What is the link between the price discovery process and fixing software bugs? In a debugging process, one can never eliminate all the bugs*. This is because fixing a known bug can potentially create more unknown bugs, implying that there exists a point of diminishing returns where fixing more bugs will not yield any more benefits.
The stock market shares the same essential characteristics as open source software: anyone can participate. In the stock market, anyone can buy and sell securities. Likewise, any programmer can participate in an open source project. When a stock market participant discovers the “solution” to a price (i.e. fixes a bug) based on certain information that he’d gathered, he will simultaneously affect the price (i.e. creates a bug). This newly arrived at price becomes a new piece of information that acts as a signal to other traders who cause the price to change again (i.e. creates more bugs). And because not all bugs can be fixed, prices at any time cannot be correct and never will be.
How much money should one devote to “fixing bugs” in the stock market at most? The answer is: spend money up to the point of diminishing returns! This point is defined simply by the Kelly Criterion.Wealth is destroyed when more resources are allocated than necessary (Kelly Criterion’s f). This is exactly what caused the current boom/bust cycle of the finance industry – there was simply too much finance. The society had overspent its resources (beyond the point of diminishing returns) to making the markets more efficient. Isn’t it ironic that in the pursuit of more efficiency, we have made it more inefficient, and destroyed our own wealth?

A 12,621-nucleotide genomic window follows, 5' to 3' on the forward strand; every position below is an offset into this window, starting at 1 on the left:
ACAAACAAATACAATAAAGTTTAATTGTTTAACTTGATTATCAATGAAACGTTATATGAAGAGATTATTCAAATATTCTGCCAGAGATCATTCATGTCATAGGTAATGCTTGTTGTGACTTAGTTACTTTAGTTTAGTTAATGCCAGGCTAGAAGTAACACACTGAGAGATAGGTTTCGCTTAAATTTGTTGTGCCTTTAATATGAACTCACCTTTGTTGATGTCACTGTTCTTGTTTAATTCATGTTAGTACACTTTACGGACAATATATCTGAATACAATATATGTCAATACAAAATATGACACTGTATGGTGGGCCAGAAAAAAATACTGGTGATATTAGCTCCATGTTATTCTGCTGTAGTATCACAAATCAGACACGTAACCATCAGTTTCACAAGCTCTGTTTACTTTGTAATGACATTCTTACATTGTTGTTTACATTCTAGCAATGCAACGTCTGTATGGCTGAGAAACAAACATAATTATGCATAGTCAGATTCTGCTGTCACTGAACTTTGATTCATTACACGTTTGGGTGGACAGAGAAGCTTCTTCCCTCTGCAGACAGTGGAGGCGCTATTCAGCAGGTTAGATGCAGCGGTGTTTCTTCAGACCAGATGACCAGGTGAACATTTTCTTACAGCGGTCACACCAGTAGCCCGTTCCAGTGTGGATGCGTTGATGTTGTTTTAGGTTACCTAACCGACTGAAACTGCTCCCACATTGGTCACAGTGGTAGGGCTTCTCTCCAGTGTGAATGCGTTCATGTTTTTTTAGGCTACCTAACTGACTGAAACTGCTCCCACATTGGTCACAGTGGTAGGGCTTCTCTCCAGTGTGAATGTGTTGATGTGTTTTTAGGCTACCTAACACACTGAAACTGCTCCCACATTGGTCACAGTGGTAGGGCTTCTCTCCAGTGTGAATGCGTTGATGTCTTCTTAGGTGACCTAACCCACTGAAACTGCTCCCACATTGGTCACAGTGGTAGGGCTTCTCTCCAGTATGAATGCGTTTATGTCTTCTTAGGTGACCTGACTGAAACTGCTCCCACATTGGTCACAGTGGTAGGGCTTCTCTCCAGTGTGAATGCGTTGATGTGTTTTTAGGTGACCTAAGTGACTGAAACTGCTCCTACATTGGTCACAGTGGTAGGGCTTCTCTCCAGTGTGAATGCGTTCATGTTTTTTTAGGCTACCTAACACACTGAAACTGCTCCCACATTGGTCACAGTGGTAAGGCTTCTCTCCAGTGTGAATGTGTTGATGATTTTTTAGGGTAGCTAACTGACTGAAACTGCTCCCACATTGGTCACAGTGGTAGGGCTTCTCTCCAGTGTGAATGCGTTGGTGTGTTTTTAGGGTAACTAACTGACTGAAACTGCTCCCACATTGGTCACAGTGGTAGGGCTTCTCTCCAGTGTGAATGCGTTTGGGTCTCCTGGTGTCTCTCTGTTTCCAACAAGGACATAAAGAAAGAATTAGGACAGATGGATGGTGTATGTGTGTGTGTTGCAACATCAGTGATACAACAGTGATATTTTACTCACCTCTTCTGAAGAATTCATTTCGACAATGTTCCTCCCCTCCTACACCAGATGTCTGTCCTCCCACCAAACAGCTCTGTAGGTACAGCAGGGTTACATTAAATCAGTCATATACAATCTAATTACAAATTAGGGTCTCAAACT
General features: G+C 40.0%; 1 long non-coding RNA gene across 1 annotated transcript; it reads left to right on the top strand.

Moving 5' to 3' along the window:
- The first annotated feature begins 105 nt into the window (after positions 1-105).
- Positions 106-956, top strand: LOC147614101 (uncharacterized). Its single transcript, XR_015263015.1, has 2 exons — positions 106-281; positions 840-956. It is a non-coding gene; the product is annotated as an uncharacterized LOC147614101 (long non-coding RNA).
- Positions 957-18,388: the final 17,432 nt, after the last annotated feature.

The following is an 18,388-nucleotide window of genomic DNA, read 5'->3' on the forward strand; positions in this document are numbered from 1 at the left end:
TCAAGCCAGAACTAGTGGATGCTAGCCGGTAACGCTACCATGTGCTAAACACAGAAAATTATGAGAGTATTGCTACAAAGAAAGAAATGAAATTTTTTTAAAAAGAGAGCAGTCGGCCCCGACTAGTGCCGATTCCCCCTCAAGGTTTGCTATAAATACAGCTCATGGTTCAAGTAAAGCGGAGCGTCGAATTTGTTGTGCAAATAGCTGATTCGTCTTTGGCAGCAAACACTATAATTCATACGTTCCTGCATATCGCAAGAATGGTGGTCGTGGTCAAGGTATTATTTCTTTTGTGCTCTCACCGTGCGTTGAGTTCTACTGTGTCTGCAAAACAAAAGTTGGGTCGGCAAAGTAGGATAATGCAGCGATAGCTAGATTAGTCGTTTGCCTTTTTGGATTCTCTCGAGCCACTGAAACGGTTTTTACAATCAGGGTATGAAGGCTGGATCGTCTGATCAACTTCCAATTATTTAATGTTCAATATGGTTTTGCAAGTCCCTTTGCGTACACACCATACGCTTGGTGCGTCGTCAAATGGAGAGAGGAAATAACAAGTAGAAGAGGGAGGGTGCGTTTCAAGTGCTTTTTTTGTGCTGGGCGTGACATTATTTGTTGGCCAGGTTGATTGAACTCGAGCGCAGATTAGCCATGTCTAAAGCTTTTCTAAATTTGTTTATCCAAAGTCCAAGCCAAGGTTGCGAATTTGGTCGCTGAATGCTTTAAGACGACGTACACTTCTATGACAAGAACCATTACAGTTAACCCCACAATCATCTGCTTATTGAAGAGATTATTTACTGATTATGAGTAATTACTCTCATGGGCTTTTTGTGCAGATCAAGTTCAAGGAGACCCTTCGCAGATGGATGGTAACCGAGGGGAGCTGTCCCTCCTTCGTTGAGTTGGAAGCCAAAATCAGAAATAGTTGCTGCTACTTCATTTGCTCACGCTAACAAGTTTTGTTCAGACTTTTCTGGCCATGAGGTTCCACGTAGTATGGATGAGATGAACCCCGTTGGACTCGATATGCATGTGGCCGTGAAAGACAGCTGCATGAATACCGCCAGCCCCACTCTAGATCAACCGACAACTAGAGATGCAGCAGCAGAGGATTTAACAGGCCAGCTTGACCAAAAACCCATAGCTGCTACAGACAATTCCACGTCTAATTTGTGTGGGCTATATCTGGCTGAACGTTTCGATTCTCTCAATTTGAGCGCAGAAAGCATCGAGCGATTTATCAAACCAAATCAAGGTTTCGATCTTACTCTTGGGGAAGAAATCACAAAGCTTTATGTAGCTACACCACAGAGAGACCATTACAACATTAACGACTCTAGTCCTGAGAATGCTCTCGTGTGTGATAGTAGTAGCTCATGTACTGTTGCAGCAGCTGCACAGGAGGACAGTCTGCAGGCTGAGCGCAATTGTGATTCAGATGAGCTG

*In theory, it is possible for a software to be completely bug-free. However, in practice, the more complex the system, the higher than probability of a buggy system. In the same token, the efficient market hypothesis is correct in theory, but the complexity of the market system causes prices to tend toward equilibrium, but never quite get there.